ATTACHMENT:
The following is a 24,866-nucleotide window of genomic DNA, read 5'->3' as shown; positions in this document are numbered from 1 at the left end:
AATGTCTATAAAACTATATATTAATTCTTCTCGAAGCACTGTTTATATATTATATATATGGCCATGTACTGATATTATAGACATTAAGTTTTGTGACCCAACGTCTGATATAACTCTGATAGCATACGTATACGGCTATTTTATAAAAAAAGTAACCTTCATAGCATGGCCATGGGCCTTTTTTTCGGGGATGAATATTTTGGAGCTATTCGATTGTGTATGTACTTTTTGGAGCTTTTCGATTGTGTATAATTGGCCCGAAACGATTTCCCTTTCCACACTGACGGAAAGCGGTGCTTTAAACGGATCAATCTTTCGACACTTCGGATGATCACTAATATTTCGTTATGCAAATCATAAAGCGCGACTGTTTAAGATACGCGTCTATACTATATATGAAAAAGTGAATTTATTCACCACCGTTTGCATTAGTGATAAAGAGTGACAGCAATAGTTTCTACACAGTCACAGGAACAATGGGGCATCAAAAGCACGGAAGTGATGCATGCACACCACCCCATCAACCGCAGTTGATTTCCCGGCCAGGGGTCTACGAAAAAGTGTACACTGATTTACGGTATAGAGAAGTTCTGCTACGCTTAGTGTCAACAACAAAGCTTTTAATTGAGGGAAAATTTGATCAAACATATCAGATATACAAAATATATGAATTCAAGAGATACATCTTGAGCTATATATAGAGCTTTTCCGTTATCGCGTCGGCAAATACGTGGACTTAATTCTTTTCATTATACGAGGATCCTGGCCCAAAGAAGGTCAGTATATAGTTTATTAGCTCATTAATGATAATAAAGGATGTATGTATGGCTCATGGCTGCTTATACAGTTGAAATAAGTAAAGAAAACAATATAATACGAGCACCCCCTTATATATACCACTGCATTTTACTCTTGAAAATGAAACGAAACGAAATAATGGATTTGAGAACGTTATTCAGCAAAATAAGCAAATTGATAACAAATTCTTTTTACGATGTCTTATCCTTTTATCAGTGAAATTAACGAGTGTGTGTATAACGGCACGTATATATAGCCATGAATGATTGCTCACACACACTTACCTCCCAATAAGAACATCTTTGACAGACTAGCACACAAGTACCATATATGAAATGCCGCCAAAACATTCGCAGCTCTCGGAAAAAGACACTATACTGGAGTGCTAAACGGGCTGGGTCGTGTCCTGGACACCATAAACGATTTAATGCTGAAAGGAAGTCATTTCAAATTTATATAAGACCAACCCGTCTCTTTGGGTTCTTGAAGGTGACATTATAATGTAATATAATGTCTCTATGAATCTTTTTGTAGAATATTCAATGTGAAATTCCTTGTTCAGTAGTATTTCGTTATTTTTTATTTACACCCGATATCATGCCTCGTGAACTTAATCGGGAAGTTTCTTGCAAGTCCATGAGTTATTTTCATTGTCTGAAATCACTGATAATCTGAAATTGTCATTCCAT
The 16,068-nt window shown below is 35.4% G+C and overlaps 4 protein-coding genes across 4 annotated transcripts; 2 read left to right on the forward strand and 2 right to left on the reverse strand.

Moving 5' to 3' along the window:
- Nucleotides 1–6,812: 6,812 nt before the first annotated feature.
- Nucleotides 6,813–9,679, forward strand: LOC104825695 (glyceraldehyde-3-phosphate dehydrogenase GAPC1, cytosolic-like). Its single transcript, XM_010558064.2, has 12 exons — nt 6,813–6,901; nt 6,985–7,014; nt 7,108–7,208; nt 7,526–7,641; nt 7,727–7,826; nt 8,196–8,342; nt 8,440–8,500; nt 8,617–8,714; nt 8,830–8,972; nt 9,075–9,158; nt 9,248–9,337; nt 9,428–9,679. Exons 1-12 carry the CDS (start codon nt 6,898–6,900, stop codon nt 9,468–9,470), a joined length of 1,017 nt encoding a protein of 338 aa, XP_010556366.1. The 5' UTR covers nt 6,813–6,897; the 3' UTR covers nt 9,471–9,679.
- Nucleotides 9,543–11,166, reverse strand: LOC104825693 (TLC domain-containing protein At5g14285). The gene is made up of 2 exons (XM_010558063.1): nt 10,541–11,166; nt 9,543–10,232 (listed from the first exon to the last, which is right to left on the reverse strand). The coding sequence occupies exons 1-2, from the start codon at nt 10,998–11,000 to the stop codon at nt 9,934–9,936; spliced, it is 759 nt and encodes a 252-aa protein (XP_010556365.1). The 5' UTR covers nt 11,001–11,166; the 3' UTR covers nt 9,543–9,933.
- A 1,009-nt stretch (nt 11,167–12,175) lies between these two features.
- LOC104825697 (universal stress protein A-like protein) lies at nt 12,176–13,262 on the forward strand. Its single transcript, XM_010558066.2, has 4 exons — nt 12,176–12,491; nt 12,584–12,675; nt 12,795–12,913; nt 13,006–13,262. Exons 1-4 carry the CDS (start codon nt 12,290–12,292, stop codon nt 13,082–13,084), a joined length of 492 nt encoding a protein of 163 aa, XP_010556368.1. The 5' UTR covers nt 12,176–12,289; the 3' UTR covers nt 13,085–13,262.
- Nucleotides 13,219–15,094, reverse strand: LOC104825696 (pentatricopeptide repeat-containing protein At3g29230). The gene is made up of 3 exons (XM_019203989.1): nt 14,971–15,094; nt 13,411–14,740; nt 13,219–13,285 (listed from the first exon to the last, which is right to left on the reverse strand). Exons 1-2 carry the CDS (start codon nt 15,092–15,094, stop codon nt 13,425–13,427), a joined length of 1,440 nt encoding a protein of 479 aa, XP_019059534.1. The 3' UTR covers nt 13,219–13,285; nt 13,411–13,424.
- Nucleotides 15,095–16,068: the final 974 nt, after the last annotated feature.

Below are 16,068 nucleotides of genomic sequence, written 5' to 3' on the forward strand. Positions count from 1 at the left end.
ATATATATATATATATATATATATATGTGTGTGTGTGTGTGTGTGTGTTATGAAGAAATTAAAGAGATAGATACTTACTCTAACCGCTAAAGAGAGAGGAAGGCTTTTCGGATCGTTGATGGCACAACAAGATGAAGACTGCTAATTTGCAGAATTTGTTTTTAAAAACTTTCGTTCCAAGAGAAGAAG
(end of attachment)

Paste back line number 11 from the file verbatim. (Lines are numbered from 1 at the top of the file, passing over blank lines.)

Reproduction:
- Nucleotides 15,095–16,068: the final 974 nt, after the last annotated feature.